The accident in a northern Chinese mine in late March seemed to be yet another tragic moment in the country’s history of mining disasters. China is the largest producer of coal, contributing about half of the world’s supply. But the industry, which employs 3 million miners, remains exceptionally dangerous in China: More than 2,600 people were killed in mining accidents in 2009 alone. So when workers in the Wangjialing coal mine accidentally broke into an old shaft filled with water on March 28, filling the V-shaped mine with the equivalent of 56 Olympic swimming pools‘ worth of water, blocking the exit, many believed the 153 miners who didn’t escape were dead.
After several days of pumping water out of the mine — more than 11 million gallons of water each day — weary rescuers got a sign of life from the Wangjialing miners: a faint tapping on the pipes used to pump the water out. Then they pulled out a probe pipe and found a wire tied to the end. Rescuers descended into the mine, used inflatable rafts to navigate the flooded tunnels, and found dozens of men.
On Tomb-Sweeping Day, a holiday when Chinese honor the dead, 115 survivors were pulled out of the mine after being trapped for eight days. They reunited with family and called relatives from the hospital where they were treated after their rescue.
The men described eating belt leather and bark to survive. They drank the fetid floodwater and even their own urine. Some miners tied themselves to the wall with their belts to avoid drowning in their sleep. Although their first meals were glucose and rice gruel, designed not to upset their stomachs after near-starvation, the miners soon upgraded to noodles and asked for sausage and steamed bread.
The timing of the Wangjialing rescue was particularly poignant in the U.S. It came the day after an April 5 methane explosion blocked off the Upper Big Branch Mine in West Virginia with 29 miners inside. Their relatives were left in suspense for four days, until rescue officials determined that all 29 of those trapped had died. The tragedy echoed that of the Sago mine, also in West Virginia, where a 2006 explosion killed 12 men and shocked the nation.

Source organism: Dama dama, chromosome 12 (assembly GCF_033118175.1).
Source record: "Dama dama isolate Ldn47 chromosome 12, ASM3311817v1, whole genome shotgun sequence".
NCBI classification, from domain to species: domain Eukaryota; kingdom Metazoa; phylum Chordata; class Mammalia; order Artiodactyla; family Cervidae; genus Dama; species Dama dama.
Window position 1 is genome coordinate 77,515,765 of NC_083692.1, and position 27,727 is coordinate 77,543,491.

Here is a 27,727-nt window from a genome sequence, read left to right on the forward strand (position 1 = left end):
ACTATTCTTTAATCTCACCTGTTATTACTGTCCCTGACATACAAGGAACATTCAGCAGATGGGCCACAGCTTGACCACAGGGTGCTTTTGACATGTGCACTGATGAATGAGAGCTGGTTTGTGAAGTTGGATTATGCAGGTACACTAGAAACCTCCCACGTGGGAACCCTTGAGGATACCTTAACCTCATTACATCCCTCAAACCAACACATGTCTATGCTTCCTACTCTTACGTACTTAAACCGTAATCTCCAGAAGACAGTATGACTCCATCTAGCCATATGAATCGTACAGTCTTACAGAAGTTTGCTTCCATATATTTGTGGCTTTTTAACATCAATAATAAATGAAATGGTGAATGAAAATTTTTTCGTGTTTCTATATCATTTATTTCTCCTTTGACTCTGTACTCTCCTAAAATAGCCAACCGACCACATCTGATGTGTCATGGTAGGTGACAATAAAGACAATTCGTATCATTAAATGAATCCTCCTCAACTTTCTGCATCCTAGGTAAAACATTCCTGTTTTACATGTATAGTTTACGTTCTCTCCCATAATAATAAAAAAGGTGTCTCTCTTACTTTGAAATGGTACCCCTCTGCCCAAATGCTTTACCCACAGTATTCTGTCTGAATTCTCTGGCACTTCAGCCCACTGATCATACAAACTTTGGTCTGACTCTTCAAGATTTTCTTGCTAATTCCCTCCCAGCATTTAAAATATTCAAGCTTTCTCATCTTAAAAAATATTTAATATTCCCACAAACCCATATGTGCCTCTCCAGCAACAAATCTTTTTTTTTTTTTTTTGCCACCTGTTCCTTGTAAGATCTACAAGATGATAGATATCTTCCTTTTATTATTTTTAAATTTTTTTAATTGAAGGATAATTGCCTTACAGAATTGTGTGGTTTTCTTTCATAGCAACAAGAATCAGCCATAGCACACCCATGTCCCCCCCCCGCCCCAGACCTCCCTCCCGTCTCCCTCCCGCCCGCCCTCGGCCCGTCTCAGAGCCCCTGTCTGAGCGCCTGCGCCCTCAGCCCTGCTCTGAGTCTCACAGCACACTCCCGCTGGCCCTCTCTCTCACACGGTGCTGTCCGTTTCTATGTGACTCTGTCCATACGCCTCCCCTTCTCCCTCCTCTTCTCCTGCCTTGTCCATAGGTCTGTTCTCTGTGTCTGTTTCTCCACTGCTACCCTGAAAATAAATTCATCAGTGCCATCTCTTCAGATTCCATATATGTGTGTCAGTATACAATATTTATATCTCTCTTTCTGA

The United States is the world’s second-largest producer of coal, and it and China are the top coal consumers. But after Sago, Congress reformed mine safety laws, and mining fatalities fell to 34 in 2009 — the same year that 2,600 Chinese miners were killed on the job. After the Upper Big Branch disaster, reports emerged of the safety violations racked up by mine owner Massey Energy, and federal investigators opened a criminal investigation into the company’s practices. Although China recently enacted more safety rules, they are often not followed, and there are many illegal mines. In a chilling reminder of how lucky Wangjialing’s 115 survivors were, a gas explosion on October 16 in central Henan province killed 37 miners. In November, nearly 7,000 miles across the globe in New Zealand (which has a strong safety record), a gas explosion trapped 29 miners in the Pike River mine, and a second explosion a week later left no survivors.
Things may finally change in China: The government now requires mine managers to go down the shafts with their workers. One company tried to dodge the regulations by promoting seven workers, but Beijing promised to crack down on such subterfuge. The rule came down in October, around the same time that a relic of another amazing rescue came to China: a copy of the capsule used to rescue 33 men from a mine in Chile was displayed at the country’s booth at the Shanghai Expo, a testament to survival against the odds.
China may have learned something: The State Administration of Coal Mine Safety announced that emergency systems would be required in all mines (that announcement came just days before another rare rescue in late November, broadcast live, freed 29 workers from Sichuan Province’s Batian Coal Mine). State-owned and centrally administered mines aim to have emergency shelter facilities in place by June 2012.